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These strategies can help chill menopause's hot flashes Add to ...

An estimated 5.6 million Canadian women will enter menopause this year. As many as 80 per cent will experience hot flashes, not to mention night sweats, mood changes and difficulty sleeping. Having been thrown into menopause myself because of chemotherapy, I more than empathize with how this can have a negative impact on quality of life.

Normal menopause occurs around age 50, but might occur as early as 45 or as late as 55. Premature menopause is deemed to occur before 40. Perimenopausal women, those who are still menstruating but have declining levels of estrogen, can experience these symptoms as well.

While most women have hot flashes for up to two years, 10 per cent will experience the symptoms for more than 10 years - a daunting prospect, indeed.

Although we know that a decrease in estrogen levels can lead to these troublesome symptoms, it is not clear what, specifically, causes hot flashes and night sweats. One possibility is that the drop in hormone levels affects the brain's temperature centre. Small changes in core body temperature might cause the hot flashes, sweating and resulting shivering (as the body cools down).

In years past, millions of women around the world turned to hormone replacement therapy (HRT) to help lessen menopause symptoms. But in July, 2002, a major U.S. study, known as the Women's Health Initiative, raised concerns about the safety of HRT; it found that women on HRT drugs had higher rates of breast cancer, heart attacks and strokes. Since then, the search has been on for non-hormone alternatives to control hot flashes and night sweats.

Life-style strategies

Some women find it helpful to stay cool by wearing lighter clothing, especially natural fibres such as cotton and linen; and to sleep with lighter bedding. Regular exercise might be helpful as well.

Diet and supplements

Diet can also help. Many women report that avoiding hot or spicy foods, caffeine and hot beverages may improve both the severity and frequency of their symptoms.

There isn't enough evidence in the medical literature to know whether dietary supplements make much difference in controlling symptoms such as night sweats and hot flashes. Isoflavone supplements - such as soy and red clover, black cohosh (at 40 milligrams a day) and vitamin E (at 800 IU a day) - have all been used with varying degrees of success. It should be noted that the safety of isoflavones in women who have hormone-dependent cancer is unknown.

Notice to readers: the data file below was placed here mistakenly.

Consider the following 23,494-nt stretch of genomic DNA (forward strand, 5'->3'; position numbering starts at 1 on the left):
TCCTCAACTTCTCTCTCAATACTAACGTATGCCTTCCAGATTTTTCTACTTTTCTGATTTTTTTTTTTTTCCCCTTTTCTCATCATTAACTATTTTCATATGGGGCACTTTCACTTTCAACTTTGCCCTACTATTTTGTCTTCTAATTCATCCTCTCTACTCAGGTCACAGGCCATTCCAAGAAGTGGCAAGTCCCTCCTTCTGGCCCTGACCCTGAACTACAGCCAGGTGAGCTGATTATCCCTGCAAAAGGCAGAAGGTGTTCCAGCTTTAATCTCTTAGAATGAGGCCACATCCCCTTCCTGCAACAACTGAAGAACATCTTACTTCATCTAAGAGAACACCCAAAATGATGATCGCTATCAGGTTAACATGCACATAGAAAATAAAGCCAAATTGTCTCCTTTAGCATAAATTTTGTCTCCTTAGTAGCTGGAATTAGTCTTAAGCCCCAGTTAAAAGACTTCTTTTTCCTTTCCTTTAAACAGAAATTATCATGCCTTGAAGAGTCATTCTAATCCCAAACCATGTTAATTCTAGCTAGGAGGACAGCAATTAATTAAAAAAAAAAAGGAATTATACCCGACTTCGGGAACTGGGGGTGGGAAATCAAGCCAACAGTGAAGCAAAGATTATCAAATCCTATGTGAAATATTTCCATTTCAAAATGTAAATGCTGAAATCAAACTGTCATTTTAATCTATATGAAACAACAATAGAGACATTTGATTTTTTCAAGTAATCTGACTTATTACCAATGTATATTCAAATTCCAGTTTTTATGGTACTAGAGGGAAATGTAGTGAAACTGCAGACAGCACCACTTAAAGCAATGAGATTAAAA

Other treatments

Non-prescription progesterone creams, such as wild yam, also have inconclusive results. Again, hormone-dependent cancers and the use of these creams have not been studied.

Acupuncture, reflexology, evening primrose oil and ginseng are also used to try to lessen the symptoms, but there have been no research trials to determine their efficacy.

Prescription drugs

Prescription therapies include the use of a variety of antidepressants (but in lower doses than are used to treat depression). Medications - such as venlafaxine, paproxetine, fluoxetine and gabapentin - have been used with varying success rates. Adverse reactions can include dry mouth, decreased appetite and nausea.

Anti-hypertension medication, such as clonidine, is also used, but it, too, can spur adverse effects.

Artificial hormones

Many women ask about so called "bio-identical" hormones - artificial hormones made from plant matter such as soybeans or yams, and chemically identical to hormones produced by the ovaries. Some are available in well-tested prescription drugs such as estrace, along with estrogen skin patches and topical gels. But they, too, have side effects. Bio-identical hormones were not studied in the WHI study, so conclusions cannot be drawn specifically about their long-term safety.

Many patients ask about pharmacies that make their own forms of estrogen creams. These custom-compounded hormones might have some benefit, but there may be risks to users. Many of these compounds do not have government approval and have not been tested, nor are there clear guidelines for their use.

Low-dose hormones

For women with intractable hot flashes, low-dose hormone therapy is still used for short periods of time. Hormone-replacement therapy remains the gold standard in terms of alleviating symptoms because it is most successful in eliminating many of the troublesome vasomotor symptoms. Despite the risks, for many women "quality of life is more important," as one reader commented in a note to me. Earlier this year, the Society of Obstetricians and Gynecologists of Canada said hormone therapy should be recommended only for use in combatting moderate to severe menopausal symptoms.

If you are one of the many, many women whose life is made difficult because of menopause, don't hesitate to talk about it with your doctor or health-care provider. You may learn ways you hadn't considered to cool those hot flashes, stop those sweats and feel a little more comfortable in your changing body.

Dr. Marla Shapiro can be seen Tuesdays on CTV's Canada AM. Questions about general health issues can be sent to her at: health@globeandmail.com (Please direct queries about personal health issues to your doctor.)

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